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Eastern dark-morphs?

posted by Jerry Liguori at
on Friday, February 25, 2011 

Are there dark morph Red-tailed Hawks of the Eastern race? A few people have asked me this question in the last several years. First off, the term borealis is synonymous with “Eastern subspecies”, and I use the term borealis more often these days because “Eastern” implies birds in the East only. The true range of borealis is misunderstood (and other races for that matter). Borealis (or at least birds that look identical to borealis) occurs from the East Coast, to central Texas, to the east side of the Rocky Mountains, into southeast Alaska, and across southern and central Canada….that is a fairly accurate “imaginary line” for the most part. There are variations of borealis as it stands today, as some areas of southern Canada are populated with heavily marked Western-looking birds called abieticola, I refer to as “Canadian borealis”, while a pale form called “Krider’s” (named after John Krider) inhabits the northern Great Plains.

To answer the original question…no, dark-morph borealis do not occur. I say this (1) because there is no breeding records anywhere significantly “East”. A dark-morph Red-tail was spotted in upstate NY in or near summer once but was never confirmed breeding or seen throughout the summer. Many dark Western (and Harlan’s) are seen in “eastern” states in winter or on migration, but birds do wander out of their expected range quite frequently. (2) How would one know if a dark Red-tail was a Western or borealis, what traits would be definitive? Having or lacking multiple tail bands on adults is inconsequential; both tail types are seen throughout the entire range of calurus (and much of borealis) and each is more common in certain areas. Same for being completely dark on the underbody as opposed to rufous-breasted. Borealis does interbreed with other Red-tail races where their ranges overlap, so “intergrades” can be terribly confusing to identify to race based on plumage.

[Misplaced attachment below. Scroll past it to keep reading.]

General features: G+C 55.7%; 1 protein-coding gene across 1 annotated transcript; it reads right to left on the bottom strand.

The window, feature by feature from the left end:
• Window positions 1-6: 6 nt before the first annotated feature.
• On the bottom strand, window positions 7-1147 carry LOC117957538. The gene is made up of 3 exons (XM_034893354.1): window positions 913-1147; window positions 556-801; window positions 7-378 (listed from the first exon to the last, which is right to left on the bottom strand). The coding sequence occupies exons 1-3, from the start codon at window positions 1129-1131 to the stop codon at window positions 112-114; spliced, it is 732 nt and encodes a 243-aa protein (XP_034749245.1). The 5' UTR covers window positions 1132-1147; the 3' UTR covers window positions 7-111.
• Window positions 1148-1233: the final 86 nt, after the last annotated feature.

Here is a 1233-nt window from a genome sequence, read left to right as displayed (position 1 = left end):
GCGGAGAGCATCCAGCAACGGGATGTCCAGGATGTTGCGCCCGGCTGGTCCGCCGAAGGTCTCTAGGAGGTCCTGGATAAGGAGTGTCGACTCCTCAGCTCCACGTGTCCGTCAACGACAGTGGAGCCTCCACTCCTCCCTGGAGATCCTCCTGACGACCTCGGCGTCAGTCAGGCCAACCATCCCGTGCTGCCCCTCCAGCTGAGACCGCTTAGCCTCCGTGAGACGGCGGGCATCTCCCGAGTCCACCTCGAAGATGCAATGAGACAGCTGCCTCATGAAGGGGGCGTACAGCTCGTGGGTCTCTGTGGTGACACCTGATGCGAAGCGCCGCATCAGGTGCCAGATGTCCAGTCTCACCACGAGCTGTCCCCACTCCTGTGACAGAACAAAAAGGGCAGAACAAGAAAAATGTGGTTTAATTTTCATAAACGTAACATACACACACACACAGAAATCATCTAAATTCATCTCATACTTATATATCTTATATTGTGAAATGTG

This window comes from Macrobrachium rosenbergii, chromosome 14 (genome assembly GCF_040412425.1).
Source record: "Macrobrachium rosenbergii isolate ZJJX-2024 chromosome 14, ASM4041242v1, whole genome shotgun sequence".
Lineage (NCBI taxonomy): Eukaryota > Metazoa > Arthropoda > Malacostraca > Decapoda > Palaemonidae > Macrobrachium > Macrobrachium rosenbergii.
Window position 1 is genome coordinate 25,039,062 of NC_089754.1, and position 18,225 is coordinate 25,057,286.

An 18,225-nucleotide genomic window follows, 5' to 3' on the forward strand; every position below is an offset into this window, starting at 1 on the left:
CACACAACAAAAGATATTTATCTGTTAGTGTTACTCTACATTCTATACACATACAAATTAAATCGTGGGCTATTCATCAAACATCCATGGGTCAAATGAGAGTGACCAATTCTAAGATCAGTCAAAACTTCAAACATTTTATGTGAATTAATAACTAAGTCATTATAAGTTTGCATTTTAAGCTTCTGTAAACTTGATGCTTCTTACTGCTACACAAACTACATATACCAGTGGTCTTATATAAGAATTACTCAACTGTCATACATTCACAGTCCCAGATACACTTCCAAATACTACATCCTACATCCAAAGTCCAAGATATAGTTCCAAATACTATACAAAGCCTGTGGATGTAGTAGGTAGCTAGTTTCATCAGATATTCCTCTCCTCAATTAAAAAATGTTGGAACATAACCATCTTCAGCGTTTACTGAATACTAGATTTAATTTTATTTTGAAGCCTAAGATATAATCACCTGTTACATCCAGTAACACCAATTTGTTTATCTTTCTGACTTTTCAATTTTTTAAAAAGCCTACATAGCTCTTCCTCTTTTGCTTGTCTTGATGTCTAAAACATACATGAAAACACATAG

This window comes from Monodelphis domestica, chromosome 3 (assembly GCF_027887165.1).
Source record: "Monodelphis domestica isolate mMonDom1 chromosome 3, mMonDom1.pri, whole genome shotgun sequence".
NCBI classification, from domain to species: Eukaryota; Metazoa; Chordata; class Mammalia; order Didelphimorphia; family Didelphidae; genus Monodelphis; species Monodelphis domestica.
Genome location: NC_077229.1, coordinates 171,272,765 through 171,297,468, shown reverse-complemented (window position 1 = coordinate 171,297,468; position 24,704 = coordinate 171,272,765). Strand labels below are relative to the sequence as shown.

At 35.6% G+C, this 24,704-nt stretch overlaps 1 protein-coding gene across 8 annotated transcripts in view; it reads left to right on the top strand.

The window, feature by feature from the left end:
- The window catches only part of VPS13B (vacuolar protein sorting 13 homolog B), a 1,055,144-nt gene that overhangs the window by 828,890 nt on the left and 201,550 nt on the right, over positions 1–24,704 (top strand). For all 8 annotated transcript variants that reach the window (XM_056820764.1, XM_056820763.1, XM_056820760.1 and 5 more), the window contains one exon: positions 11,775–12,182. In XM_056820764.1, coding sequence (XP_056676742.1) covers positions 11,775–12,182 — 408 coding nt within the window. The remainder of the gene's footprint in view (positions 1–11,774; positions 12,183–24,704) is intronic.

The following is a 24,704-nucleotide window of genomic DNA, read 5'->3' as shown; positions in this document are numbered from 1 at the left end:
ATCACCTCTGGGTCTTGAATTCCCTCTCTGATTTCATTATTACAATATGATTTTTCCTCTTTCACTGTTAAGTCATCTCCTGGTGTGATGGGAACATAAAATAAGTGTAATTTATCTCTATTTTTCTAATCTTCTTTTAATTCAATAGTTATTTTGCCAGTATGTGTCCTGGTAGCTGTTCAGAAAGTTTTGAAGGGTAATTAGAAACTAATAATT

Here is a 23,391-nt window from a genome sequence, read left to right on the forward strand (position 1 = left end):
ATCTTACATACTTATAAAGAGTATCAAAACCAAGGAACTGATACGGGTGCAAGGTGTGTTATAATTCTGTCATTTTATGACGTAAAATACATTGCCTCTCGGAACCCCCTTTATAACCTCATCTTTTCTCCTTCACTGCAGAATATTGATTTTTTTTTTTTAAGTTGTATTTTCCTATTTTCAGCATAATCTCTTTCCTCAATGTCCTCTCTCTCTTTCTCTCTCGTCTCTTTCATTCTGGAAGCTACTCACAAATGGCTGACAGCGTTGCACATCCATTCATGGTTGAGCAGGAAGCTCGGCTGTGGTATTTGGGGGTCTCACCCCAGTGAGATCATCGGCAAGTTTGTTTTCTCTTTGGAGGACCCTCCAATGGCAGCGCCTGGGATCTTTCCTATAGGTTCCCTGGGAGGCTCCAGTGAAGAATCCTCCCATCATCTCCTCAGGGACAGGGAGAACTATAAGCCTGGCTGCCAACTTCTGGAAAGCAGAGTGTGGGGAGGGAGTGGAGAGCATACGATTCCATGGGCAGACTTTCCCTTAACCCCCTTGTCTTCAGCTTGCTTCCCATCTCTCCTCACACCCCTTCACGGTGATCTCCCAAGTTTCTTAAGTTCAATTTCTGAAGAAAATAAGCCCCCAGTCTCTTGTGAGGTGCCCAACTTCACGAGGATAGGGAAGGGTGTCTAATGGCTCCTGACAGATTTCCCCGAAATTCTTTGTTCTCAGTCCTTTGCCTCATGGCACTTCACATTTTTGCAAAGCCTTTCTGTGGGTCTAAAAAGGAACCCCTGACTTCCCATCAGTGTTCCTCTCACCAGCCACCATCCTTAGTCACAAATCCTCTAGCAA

Another question asked recently was: Do only Red-tails wearing their first adult plumage show multiple tail bands? An interesting question…Red-tails (referring mostly to the Western race) can have multiple tail bands at any age of adulthood. And, birds in their first adult plumage can lack multiple tail bands.

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Blogger Tim Avery said...

I would imagine integrades throughout the Rocky Mountain Region north into Canada would be confusing, but I guess the presumption would be that they are integrades due to the plumage, as opposed to being a dark eastern bird.

I know you mention that dark eastern report form New York, it's the one in a million bird I guess... Remember that Harrier you photo'd out at Farmington Bay a couple years ago that was all dark?

Interesting stuff.

February 25, 2011 at 4:48 PM  
Anonymous Jerry Liguori said...

Yes, there seems to be a mix of races and intergrades from Alberta to southern Alaska, Brian Sullivan and I just published a short article that hits on some of this in the latest N.A. birds issue. Much is unknown regarding breeding birds in many northern areas and in much of Canada.

The dark RT from New York is hearsay because there is no documentation (I believe the sighting though), but regardless, it did not breed and could have easily been a younger adult that just lingered along the lakeshores until early summer. That is the only known record at all.

February 25, 2011 at 5:10 PM  
Anonymous Anonymous said...

Could we not just take the words East and West out of the names? Call them Dark Morph, Light Morph, Rufous Morph, Krider’s, and anything else? Just leave the title East and West off since, as it is pointed out, they don't stay in one location and range is not understood well.

Also since it seems like there cane be lighter western ones and darker, heavier marked eastern ones.

March 5, 2011 at 10:02 PM  
Anonymous Jerry Liguori said...

That is exactly the direction I would love the thinking to move in....but I doubt it ever will with the advancement of digital photography where more detail is being seen nowadays by many more eyes. in "Hawks at a Distance" I don't distinguish some of the Red-tails to race and agree that subspecies stuff is sometimes irrelevant and silly.

March 7, 2011 at 1:12 PM  

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